The guy in blue played this perfectly. Raise hands feign compliance, blade body towards attacker, draw from concealment without showing to attacker(he had probably already made up his mind and called his shot at this point), then level gun and “bang” the second the gun is level.

      • Very well said.

        Not only did he play it perfectly in the ways you describe, but he waited for the window, too. I was watching the bad guy while watching the vid, and at about the instant my mind registered “he’s distracted” is when good guy shot.

        There was a moment there, quick as it may have been, that the bg’s attention was NOT on HIS potential threat. The good guy exploited that perfectly, in my opinion.

    • You won’t have time to find the dot. The last class I took I was the fastest time from holster to 1st shot and the guy with the CT laser on his gun was the slowest because he kept waiting to see the dot before firing. The instructor asked him if he was, and he admitted it. Other slower shots were waiting to line up the sights, etc. Then he asked me if I was even using my sights and I said I was not really until the third or fourth round. Aaaaaand, that was what he wanted. In a DGU situation, you will most likely not have time to line up the sights for the perfect shot. You won’t have time to look for the laser dot. You will draw and point shoot, so I hope you are practicing for that.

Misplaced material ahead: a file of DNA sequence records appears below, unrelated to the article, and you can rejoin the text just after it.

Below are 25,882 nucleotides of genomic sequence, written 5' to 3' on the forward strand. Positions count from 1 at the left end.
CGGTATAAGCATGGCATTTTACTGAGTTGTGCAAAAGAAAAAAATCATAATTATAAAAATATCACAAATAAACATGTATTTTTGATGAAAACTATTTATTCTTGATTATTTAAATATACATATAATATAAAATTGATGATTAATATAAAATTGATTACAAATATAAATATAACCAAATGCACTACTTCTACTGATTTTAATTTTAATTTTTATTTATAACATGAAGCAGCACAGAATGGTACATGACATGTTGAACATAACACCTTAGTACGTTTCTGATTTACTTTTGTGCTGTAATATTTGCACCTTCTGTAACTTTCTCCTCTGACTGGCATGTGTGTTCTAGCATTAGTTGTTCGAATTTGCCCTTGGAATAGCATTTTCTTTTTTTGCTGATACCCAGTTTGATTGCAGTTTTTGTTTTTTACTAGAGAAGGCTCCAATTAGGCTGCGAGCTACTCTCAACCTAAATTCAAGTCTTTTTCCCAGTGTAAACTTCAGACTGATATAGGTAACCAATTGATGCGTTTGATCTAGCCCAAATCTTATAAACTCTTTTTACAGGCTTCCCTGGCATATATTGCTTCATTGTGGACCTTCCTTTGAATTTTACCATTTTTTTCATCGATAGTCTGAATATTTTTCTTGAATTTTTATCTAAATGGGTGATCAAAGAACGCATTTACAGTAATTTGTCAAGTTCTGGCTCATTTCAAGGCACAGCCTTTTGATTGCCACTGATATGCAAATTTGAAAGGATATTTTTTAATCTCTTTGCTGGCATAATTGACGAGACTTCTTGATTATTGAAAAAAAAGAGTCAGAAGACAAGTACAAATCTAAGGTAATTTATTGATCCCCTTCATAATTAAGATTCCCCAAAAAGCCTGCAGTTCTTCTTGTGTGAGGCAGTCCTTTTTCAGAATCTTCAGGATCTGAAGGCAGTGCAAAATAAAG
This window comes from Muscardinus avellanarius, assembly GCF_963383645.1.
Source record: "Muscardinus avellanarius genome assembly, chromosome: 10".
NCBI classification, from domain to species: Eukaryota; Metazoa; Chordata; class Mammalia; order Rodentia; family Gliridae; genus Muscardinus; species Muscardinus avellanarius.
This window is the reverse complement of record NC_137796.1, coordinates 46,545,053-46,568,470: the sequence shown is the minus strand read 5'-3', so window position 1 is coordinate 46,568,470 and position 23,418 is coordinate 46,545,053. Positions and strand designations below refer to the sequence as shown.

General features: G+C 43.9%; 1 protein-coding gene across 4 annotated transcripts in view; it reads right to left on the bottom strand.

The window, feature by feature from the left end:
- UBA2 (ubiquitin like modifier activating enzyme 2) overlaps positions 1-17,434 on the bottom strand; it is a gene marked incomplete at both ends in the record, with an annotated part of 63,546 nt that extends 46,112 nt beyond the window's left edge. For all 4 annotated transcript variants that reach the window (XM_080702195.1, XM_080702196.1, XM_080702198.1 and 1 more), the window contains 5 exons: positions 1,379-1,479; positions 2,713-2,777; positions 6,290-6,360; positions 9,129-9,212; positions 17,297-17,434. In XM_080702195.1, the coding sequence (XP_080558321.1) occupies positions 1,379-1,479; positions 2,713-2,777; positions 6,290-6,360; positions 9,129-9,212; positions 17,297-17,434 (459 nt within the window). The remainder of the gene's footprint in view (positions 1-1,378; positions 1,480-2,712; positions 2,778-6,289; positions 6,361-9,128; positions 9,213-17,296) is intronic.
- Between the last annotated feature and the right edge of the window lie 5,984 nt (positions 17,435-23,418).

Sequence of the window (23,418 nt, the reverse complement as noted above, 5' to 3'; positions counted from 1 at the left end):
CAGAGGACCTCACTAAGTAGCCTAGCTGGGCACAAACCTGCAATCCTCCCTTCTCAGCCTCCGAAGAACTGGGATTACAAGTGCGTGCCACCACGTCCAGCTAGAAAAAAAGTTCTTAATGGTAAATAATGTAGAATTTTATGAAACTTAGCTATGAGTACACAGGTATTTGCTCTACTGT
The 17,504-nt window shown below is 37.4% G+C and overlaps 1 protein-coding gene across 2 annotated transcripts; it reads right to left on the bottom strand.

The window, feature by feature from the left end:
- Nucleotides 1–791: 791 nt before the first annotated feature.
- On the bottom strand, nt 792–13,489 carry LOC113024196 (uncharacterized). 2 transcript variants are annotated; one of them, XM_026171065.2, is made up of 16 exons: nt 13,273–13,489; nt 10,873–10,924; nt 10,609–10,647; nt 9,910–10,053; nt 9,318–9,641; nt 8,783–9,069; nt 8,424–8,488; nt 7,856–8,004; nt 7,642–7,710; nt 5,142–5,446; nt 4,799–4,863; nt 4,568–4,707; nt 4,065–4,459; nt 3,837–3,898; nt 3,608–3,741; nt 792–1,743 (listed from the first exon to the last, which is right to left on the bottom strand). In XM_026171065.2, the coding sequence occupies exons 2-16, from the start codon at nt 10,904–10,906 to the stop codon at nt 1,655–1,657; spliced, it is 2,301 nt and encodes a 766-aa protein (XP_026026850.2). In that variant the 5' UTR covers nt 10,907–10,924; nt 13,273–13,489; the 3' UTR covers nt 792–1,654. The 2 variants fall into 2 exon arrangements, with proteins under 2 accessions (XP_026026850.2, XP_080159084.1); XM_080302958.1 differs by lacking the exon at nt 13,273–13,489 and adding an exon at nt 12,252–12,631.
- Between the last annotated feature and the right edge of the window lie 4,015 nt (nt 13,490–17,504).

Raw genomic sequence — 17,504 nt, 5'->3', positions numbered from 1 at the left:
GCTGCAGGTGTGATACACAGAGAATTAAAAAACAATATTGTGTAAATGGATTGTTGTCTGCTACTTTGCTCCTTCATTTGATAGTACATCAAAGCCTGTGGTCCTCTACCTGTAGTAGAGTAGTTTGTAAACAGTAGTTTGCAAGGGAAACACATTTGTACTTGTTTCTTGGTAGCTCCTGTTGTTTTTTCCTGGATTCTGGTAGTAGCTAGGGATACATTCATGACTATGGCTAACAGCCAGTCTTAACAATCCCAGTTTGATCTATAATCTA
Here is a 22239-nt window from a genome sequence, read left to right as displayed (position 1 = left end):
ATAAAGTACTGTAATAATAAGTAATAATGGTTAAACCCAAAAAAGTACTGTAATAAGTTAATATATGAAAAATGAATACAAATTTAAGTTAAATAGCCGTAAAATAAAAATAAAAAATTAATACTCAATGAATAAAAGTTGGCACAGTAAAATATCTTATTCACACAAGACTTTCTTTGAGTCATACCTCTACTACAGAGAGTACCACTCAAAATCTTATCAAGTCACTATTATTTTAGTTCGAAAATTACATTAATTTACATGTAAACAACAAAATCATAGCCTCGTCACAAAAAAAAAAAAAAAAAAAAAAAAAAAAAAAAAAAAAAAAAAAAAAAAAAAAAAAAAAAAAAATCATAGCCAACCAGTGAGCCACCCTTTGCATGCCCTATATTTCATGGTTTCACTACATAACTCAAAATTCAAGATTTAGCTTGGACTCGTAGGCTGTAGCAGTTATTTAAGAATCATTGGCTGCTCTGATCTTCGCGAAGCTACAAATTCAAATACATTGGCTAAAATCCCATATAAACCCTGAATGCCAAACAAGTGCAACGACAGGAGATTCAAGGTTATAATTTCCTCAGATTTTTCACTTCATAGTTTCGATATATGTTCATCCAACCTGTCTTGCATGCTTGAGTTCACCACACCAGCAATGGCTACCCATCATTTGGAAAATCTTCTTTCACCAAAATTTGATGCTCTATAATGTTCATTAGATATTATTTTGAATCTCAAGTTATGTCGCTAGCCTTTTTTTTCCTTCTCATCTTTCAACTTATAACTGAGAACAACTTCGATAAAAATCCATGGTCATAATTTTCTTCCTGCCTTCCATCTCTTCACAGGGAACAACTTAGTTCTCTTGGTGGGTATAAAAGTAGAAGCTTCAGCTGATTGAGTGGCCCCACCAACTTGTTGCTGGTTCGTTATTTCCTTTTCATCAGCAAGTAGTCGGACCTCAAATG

BTW, yes, my shots were hitting CoM even while not using my sights.

      • I got rid of my laser too, as I found same delay to aim, which was also un-necessary for good enough point shooting in close, with practice.

    • A laser might have been beneficial?

      You buying your skill sets in aisle five at Gander Mountain (and paying 20% too much)?

      The problem with lasers is that people spend too much time looking for the damn laser dot when they need to be shooting.

      The difference between winning and losing a deadly force encounter may be measured in tenths of a second.

      If you squander a few tenths looking for a dot when you should instead be going to full extension, burying that front sight into your target and pressing the trigger, then that laser you spent that $300 on may cost you your life.

      Besides, as someone noted, if you slap that trigger, it doesn’t matter where it was sighted when you started to slap, it won’t be there when you’re done beating that trigger like it’s a red-headed step-child.

      John

      • Nobody seems to have come up with my solution. I consider my one gun with a laser to have been a mistake, but if I ever need to use it I intend to ignore the laser and use the sights. The TARGET may be distracted by what the dot is doing, so I haven’t turned it off, but the sights should do just fine. Close enough is definitely point-shoot, leave the 10 ring for the range.